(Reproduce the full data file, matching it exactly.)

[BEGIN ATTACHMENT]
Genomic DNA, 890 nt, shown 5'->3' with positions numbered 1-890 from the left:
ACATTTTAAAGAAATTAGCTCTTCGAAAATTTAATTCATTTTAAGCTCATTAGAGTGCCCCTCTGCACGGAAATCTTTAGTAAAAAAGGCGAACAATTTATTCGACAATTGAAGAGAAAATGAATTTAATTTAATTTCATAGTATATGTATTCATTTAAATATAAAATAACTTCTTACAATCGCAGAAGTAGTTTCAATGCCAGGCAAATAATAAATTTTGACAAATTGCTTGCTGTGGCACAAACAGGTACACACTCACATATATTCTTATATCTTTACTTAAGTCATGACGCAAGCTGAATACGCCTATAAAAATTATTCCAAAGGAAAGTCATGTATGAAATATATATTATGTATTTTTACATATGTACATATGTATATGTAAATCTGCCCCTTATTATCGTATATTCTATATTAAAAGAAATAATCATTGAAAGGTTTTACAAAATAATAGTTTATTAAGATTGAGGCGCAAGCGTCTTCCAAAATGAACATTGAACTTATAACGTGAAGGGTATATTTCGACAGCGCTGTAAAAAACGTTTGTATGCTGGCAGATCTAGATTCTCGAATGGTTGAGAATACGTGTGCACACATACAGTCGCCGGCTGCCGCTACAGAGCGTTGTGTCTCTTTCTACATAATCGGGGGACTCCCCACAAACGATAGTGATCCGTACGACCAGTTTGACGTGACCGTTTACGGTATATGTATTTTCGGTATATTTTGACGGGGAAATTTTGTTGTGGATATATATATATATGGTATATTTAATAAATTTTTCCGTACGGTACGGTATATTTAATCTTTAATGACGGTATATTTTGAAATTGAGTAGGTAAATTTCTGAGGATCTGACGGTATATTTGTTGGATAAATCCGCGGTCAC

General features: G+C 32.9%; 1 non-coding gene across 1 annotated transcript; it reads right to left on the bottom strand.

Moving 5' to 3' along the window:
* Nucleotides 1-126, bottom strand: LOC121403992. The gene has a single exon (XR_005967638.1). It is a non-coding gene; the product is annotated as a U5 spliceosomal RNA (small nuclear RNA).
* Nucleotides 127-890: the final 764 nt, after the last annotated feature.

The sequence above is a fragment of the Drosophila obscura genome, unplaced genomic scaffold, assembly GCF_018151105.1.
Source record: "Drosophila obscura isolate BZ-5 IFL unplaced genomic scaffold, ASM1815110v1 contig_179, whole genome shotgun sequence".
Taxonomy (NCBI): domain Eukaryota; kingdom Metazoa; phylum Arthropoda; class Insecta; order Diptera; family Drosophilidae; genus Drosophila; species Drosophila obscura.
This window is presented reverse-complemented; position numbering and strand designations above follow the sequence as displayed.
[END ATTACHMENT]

Genomic DNA, 890 nt, shown 5'->3' with positions numbered 1-890 from the left:
ACATTTTAAAGAAATTAGCTCTTCGAAAATTTAATTCATTTTAAGCTCATTAGAGTGCCCCTCTGCACGGAAATCTTTAGTAAAAAAGGCGAACAATTTATTCGACAATTGAAGAGAAAATGAATTTAATTTAATTTCATAGTATATGTATTCATTTAAATATAAAATAACTTCTTACAATCGCAGAAGTAGTTTCAATGCCAGGCAAATAATAAATTTTGACAAATTGCTTGCTGTGGCACAAACAGGTACACACTCACATATATTCTTATATCTTTACTTAAGTCATGACGCAAGCTGAATACGCCTATAAAAATTATTCCAAAGGAAAGTCATGTATGAAATATATATTATGTATTTTTACATATGTACATATGTATATGTAAATCTGCCCCTTATTATCGTATATTCTATATTAAAAGAAATAATCATTGAAAGGTTTTACAAAATAATAGTTTATTAAGATTGAGGCGCAAGCGTCTTCCAAAATGAACATTGAACTTATAACGTGAAGGGTATATTTCGACAGCGCTGTAAAAAACGTTTGTATGCTGGCAGATCTAGATTCTCGAATGGTTGAGAATACGTGTGCACACATACAGTCGCCGGCTGCCGCTACAGAGCGTTGTGTCTCTTTCTACATAATCGGGGGACTCCCCACAAACGATAGTGATCCGTACGACCAGTTTGACGTGACCGTTTACGGTATATGTATTTTCGGTATATTTTGACGGGGAAATTTTGTTGTGGATATATATATATATGGTATATTTAATAAATTTTTCCGTACGGTACGGTATATTTAATCTTTAATGACGGTATATTTTGAAATTGAGTAGGTAAATTTCTGAGGATCTGACGGTATATTTGTTGGATAAATCCGCGGTCAC

General features: G+C 32.9%; 1 non-coding gene across 1 annotated transcript; it reads right to left on the bottom strand.

Moving 5' to 3' along the window:
* Nucleotides 1-126, bottom strand: LOC121403992. The gene has a single exon (XR_005967638.1). It is a non-coding gene; the product is annotated as a U5 spliceosomal RNA (small nuclear RNA).
* Nucleotides 127-890: the final 764 nt, after the last annotated feature.

The sequence above is a fragment of the Drosophila obscura genome, unplaced genomic scaffold, assembly GCF_018151105.1.
Source record: "Drosophila obscura isolate BZ-5 IFL unplaced genomic scaffold, ASM1815110v1 contig_179, whole genome shotgun sequence".
Taxonomy (NCBI): domain Eukaryota; kingdom Metazoa; phylum Arthropoda; class Insecta; order Diptera; family Drosophilidae; genus Drosophila; species Drosophila obscura.
This window is presented reverse-complemented; position numbering and strand designations above follow the sequence as displayed.